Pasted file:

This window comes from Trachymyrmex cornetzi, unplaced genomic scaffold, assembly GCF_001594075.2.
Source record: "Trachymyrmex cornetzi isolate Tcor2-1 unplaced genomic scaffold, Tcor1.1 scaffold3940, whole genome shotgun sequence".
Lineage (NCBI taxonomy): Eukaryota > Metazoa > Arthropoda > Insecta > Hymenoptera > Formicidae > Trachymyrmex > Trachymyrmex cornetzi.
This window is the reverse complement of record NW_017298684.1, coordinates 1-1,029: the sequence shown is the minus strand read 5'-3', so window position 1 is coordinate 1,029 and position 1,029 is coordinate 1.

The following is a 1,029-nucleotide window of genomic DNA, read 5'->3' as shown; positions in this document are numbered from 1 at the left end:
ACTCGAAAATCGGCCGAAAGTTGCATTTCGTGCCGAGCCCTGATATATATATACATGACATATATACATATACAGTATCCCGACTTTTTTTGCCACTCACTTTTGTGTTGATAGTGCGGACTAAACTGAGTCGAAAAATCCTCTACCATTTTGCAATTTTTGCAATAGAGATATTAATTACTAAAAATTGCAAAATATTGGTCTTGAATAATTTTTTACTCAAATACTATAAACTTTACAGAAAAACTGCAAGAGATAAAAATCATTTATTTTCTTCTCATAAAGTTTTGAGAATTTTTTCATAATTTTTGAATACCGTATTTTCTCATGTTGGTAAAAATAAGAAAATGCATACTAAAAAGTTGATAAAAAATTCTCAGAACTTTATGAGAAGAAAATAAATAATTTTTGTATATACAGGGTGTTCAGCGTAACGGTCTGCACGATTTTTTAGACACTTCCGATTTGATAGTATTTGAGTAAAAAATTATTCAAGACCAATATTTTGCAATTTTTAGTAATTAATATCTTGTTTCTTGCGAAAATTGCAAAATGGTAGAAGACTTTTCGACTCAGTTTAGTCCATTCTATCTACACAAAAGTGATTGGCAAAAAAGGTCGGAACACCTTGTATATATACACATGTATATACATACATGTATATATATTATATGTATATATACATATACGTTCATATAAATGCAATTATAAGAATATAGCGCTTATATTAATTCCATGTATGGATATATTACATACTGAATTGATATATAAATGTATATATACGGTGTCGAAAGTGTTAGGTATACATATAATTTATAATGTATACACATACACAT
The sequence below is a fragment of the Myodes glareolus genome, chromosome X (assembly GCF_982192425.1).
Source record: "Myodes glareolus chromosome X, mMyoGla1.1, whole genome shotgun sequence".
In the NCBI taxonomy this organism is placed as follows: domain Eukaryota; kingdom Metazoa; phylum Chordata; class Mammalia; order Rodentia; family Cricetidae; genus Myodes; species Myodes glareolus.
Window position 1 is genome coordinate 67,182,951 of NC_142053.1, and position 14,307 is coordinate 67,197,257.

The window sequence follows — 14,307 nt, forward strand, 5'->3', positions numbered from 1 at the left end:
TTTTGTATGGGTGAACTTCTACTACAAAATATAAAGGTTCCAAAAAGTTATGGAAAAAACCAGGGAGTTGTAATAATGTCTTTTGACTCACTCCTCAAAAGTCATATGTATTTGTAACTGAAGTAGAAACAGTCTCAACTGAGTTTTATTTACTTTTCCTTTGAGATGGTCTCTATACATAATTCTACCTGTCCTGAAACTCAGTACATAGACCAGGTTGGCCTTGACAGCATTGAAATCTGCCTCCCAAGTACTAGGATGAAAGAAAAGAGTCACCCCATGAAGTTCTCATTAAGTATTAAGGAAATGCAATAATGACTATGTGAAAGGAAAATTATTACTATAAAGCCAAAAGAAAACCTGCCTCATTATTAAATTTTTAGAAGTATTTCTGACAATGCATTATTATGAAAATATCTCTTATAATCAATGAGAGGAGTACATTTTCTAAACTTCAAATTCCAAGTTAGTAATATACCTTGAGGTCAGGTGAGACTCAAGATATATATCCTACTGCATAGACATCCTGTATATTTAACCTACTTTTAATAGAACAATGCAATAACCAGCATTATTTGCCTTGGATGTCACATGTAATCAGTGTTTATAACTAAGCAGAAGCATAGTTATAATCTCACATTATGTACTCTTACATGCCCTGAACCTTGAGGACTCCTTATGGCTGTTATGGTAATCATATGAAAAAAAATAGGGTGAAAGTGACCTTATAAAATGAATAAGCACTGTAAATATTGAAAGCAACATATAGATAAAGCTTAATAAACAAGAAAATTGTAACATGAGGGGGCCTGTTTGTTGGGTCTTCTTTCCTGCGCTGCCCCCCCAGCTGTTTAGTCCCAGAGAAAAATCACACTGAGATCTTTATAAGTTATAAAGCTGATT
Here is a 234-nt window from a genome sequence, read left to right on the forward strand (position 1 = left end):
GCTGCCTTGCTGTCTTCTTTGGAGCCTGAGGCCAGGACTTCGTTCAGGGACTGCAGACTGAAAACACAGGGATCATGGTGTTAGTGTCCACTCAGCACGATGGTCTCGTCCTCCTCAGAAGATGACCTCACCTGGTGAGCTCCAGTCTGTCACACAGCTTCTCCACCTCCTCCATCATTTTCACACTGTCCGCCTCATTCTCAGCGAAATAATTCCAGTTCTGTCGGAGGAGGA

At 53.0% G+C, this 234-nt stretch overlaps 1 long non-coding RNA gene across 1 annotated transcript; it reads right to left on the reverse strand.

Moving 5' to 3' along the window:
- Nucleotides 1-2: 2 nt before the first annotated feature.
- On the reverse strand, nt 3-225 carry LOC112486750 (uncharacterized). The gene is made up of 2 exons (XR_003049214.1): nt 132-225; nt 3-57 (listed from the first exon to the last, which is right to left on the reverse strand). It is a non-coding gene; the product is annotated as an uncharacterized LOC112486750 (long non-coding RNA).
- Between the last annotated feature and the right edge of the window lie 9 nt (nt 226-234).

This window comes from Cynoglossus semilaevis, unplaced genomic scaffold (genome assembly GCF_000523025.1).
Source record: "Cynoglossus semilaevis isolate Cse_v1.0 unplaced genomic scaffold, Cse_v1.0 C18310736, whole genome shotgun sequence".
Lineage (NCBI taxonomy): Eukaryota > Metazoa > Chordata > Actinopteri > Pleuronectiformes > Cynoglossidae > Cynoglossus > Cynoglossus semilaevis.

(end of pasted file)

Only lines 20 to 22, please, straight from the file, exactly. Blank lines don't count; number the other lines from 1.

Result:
This window comes from Cynoglossus semilaevis, unplaced genomic scaffold (genome assembly GCF_000523025.1).
Source record: "Cynoglossus semilaevis isolate Cse_v1.0 unplaced genomic scaffold, Cse_v1.0 C18310736, whole genome shotgun sequence".
Lineage (NCBI taxonomy): Eukaryota > Metazoa > Chordata > Actinopteri > Pleuronectiformes > Cynoglossidae > Cynoglossus > Cynoglossus semilaevis.